Saturday, October 25, 2008

Autumn in Oxfordshire - 25 October 2008

Autumn colours have returned to the Chilterns so we spent a few hours exploring.

We had intended to devote the day to the Oxfordshire area but unfortunately our trip was brought to an abrupt halt much earlier than expected and we reluctantly had to leave the colours behind and return home.

Sunday, October 19, 2008

In and around Regent's Park - 19 October 2008

A Cock and Bull Story - 18 October 2008

Horsefair Green, Stony StatfordAbout a day's journey north of London (in a coach and horses) is the small settlement of Stony Stratford, so named because of some stony ground that afforded a crossing over the River Great Ouse valley. The old Roman road, Watling Street, used this crossing but now the A5 which follows the line of Watling Street has been diverted around the town, returning the High St to the locals.

The George, Stony StratfordAlmost adjacent on the High St are two Inns; The Cock and The Bull, and it was at these inns that the travellers would stay at the end of their day's journey from London and regale one another with tales of their journeys, no doubt enhanced after a few jugs of the publicans' finest ale, These fanciful tales were given a name of their own; "a cock and bull story."
The BullThe Cock
After completing the town trail we walked along the bank of the River Great Ouse until it flowed under the iron viaduct on the Grand Union Canal. Leaving the River Great Ouse we took the tow path as far as Cosgrove Lock and then we followed the line of the old Birmingham Canal before branching off back to Stony Stratford.
Cows lapping up the OuseCosgrove Lock

Wolverton Dutch GablesEarlier in the day we followed another town trail, this one around Wolveton, or New Wolverton - to be precise. Wolverton was created as a railway town in the 1830s to service the trains on the London-Birmingham line.

Wolverton doors

Tuesday, October 14, 2008

A Tale of Two Cities - 12 October 2008

The morning dawned as dismal and foggy as Saturday so we sauntered down for a late breakfast before packing our bags. However, there was something slightly different about the sky, the promise that things might improve, so we set off to see a different part of the old city with views over another section of the river valley that almost encircles Luxembourg.
Looking east from the Chemin de la CornicheLooking east from the Chemin de la Corniche
By midday the sun was peeking through the fog and it was not too long after that we were enjoying full sun, a blue sky and Luxembourg looking spectacular in a cloak of autumn colours.
Looking south from the Chemin de la CornicheLooking south from the Chemin de la Corniche
We retraced many of the paths of yesterday but following a different walk, the Wenzel trail. There is no brochure available from the tourist office for this walk but, apart from the point where it crosses the bridge into Grund, it is well signposted and well worth following if you are in Luxembourg.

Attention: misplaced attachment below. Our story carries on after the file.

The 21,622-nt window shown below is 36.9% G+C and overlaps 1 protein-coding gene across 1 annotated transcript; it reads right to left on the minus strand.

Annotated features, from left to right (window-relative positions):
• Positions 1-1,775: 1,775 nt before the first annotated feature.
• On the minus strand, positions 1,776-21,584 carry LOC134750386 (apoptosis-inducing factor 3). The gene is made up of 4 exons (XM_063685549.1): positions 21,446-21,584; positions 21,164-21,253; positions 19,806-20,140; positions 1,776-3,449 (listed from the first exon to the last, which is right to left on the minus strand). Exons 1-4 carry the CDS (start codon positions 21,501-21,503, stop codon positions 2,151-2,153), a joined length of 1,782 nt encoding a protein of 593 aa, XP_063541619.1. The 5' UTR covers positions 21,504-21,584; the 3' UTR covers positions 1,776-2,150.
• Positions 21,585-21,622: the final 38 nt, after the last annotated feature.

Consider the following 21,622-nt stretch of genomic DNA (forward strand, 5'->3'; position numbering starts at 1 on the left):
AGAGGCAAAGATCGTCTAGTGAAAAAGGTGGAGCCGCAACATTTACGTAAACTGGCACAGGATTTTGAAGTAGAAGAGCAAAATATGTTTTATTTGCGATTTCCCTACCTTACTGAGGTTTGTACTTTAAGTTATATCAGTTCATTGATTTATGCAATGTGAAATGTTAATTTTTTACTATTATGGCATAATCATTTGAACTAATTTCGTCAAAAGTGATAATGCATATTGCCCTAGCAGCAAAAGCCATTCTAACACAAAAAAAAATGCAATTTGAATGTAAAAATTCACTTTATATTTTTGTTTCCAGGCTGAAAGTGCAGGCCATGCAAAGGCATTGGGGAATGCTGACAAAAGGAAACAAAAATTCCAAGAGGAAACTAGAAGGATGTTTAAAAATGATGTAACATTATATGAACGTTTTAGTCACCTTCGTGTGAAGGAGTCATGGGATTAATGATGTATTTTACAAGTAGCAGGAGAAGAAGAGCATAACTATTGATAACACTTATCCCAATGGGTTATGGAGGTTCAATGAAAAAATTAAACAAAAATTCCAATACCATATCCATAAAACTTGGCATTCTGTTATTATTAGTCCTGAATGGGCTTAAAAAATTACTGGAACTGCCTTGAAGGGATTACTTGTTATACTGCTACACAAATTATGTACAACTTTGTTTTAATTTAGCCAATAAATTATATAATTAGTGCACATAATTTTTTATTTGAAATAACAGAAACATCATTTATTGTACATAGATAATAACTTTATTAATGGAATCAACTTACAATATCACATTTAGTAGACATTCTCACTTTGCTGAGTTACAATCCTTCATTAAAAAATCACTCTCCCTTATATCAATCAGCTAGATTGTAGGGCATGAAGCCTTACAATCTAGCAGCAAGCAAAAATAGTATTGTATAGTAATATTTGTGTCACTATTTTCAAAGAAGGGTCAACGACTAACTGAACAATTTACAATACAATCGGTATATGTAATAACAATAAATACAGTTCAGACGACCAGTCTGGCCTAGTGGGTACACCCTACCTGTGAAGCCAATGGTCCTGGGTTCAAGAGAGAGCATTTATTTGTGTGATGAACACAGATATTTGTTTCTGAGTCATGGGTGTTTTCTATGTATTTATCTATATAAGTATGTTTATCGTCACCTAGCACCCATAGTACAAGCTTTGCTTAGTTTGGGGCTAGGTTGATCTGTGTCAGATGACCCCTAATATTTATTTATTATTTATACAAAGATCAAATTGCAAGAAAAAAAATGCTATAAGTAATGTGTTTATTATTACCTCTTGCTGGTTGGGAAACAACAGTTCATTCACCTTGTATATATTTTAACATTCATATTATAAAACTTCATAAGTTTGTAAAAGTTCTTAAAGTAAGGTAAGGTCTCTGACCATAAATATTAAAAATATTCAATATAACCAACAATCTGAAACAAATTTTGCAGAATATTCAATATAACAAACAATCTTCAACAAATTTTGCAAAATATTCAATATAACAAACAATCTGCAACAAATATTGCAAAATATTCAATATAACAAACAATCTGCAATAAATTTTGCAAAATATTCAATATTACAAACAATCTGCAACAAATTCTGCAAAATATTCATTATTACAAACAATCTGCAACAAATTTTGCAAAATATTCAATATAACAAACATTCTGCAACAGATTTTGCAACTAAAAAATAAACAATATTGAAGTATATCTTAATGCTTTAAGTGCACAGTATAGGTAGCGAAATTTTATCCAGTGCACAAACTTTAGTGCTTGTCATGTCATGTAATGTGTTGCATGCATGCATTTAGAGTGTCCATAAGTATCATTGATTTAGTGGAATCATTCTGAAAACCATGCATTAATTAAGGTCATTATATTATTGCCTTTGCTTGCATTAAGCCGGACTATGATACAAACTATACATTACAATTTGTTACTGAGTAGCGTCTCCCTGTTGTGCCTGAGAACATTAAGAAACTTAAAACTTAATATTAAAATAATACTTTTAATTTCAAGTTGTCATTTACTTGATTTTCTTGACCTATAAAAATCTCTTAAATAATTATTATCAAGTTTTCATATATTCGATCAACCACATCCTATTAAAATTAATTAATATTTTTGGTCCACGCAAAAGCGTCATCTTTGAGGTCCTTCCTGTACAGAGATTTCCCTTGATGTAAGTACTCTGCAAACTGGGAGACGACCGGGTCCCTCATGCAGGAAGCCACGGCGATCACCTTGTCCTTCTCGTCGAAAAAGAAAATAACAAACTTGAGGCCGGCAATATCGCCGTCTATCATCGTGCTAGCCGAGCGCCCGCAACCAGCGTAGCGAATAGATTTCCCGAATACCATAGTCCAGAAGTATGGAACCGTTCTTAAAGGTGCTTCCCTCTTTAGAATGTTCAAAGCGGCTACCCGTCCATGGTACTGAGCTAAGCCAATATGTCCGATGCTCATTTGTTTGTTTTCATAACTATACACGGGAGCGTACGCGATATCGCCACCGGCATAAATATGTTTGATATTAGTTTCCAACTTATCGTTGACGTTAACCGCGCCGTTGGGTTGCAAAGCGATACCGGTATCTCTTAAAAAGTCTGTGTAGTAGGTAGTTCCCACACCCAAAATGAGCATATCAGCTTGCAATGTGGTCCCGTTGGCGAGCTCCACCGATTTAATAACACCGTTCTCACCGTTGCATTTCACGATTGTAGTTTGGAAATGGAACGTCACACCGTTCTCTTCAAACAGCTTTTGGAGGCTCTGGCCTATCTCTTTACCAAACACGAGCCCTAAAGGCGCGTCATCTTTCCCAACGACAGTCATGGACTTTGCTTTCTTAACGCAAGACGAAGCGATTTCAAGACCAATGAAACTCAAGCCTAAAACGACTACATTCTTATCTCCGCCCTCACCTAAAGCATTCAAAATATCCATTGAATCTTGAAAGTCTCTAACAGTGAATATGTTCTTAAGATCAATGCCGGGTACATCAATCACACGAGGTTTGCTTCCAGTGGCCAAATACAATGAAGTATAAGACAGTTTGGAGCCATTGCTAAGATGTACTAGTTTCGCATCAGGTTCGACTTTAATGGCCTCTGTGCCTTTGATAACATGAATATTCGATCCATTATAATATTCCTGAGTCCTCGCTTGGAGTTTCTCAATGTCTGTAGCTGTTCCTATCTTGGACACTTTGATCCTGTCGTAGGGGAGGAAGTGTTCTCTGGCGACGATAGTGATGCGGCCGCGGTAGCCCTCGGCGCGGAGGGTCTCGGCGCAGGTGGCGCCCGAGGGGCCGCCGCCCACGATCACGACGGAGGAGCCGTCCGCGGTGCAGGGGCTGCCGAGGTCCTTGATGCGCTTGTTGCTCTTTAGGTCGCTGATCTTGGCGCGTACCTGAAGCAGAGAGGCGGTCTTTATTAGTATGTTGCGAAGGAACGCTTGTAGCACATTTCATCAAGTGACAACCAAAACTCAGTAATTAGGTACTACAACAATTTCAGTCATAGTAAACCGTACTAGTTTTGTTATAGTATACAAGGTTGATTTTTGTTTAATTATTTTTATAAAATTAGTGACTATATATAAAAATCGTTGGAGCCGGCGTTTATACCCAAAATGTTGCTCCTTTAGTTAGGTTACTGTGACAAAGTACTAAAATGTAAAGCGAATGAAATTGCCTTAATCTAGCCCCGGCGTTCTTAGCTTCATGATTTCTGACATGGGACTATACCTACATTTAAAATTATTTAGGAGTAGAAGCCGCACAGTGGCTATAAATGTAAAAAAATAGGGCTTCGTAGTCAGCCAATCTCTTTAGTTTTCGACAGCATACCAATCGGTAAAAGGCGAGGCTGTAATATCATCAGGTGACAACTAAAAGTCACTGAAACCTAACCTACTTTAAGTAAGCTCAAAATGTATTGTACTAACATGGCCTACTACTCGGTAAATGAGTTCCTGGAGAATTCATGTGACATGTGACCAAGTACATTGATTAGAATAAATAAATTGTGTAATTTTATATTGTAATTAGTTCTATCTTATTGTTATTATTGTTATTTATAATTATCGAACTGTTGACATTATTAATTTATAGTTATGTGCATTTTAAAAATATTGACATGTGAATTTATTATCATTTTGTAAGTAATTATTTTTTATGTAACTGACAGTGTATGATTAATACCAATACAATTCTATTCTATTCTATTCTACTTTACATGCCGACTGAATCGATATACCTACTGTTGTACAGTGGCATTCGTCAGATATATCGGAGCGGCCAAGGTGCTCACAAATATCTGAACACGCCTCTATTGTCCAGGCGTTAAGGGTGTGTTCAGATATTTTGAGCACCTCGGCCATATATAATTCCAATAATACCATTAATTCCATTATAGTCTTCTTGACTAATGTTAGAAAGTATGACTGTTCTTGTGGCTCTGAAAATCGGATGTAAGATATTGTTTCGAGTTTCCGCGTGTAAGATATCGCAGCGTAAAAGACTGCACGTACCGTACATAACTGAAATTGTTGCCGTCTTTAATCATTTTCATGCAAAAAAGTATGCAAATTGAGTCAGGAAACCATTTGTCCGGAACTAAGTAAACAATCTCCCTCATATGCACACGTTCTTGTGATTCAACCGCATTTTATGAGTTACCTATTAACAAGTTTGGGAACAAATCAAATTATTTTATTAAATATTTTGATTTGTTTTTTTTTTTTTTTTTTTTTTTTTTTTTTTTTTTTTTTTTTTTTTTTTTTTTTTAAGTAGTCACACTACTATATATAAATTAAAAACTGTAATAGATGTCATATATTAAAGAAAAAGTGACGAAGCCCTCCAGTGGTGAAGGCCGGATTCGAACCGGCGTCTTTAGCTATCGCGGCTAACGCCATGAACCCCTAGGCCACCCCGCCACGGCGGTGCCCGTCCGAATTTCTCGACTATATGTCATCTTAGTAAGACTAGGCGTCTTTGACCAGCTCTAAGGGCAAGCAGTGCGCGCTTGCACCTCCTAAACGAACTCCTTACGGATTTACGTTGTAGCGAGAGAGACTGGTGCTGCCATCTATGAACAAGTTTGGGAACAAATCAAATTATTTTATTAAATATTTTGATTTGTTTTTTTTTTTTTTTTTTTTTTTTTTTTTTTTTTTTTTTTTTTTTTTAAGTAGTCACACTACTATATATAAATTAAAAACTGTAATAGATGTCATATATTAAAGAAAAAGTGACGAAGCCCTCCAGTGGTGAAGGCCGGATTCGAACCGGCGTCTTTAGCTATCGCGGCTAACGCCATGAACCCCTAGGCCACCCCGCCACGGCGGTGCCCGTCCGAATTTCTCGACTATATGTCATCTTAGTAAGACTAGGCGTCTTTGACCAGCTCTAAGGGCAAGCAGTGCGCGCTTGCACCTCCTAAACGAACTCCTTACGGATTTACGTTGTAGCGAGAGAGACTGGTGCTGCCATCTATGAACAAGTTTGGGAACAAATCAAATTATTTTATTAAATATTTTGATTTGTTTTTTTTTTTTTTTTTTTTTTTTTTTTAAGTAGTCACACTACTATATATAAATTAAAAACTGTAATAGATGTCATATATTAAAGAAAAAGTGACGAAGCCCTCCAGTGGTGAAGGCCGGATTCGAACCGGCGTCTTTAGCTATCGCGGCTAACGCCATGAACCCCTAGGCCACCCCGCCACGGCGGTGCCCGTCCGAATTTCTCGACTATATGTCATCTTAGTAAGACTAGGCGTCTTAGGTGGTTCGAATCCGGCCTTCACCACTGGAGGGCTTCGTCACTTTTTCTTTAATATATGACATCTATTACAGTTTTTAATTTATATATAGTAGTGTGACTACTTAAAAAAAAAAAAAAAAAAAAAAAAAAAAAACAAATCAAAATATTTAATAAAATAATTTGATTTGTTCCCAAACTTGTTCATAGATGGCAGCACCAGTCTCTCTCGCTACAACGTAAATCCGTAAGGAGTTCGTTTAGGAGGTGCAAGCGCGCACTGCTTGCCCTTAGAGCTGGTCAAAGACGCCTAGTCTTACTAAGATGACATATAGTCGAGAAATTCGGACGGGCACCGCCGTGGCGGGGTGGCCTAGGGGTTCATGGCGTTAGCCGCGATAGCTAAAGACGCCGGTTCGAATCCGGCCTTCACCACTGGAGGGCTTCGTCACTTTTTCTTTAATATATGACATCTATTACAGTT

View from the Pont AdolpheView from the Pont Adolphe
After completing the Wenzel route we retraced our steps through the valley under the bridges and then climbed back up to the city level to admire the non-foggy views from above. "What a difference a day makes."
View from the Grund BridgeView from the Grund Bridge
As the mist began to form once more we made our way back to the Hotel Francois to collect our bags and head off to the station to begin our train trip home.

Fog bound - 11 October 2008

Art above the bridge to GrundLuxembourg was shrouded in fog when we awoke. The locals posited that it would lift by noon but they were wrong, as it was still foggy as we retired to our hotel for the night.

Nevertheless we enjoyed wandering around what is a very attractive city.

We decided that a foggy day was an excellent time to visit the Casemates du Bock, the remnants of a 23km long network of underground rooms and passages that were developed over the centuries as shelters for thousands of soldiers and their horses, workshops, kitchens, bakeries and so forth. Art in the parkWhen the city was de-fortified after the 1867 declaration of neutrality many of these tunnels were demolished but there is still a sizeable section of this rabbit warren to explore. There is not a lot to see but it has been granted UNESCO World Heritage status and was a great place to be on an indifferent day.

However, it was not all 'indoors' and underground as the passages frequently opened up to wonderful vistas (if ever so slightly foggy) over the city and the valleys around it.

Although the fog persisted we followed the town trail through the city and along the valleys.

Luxembourg by train - 10 October 2008

Bridge to GrundWell before the Channel Tunnel fire occurred, we had booked a Eurostar trip to Luxembourg so we were quite apprehensive when the tunnel was closed. Fortunately, they cleared the tunnel for a restricted train service in time and the only noticeable problem was a much longer queue to check in as they were having to accommodate passengers from withdrawn services.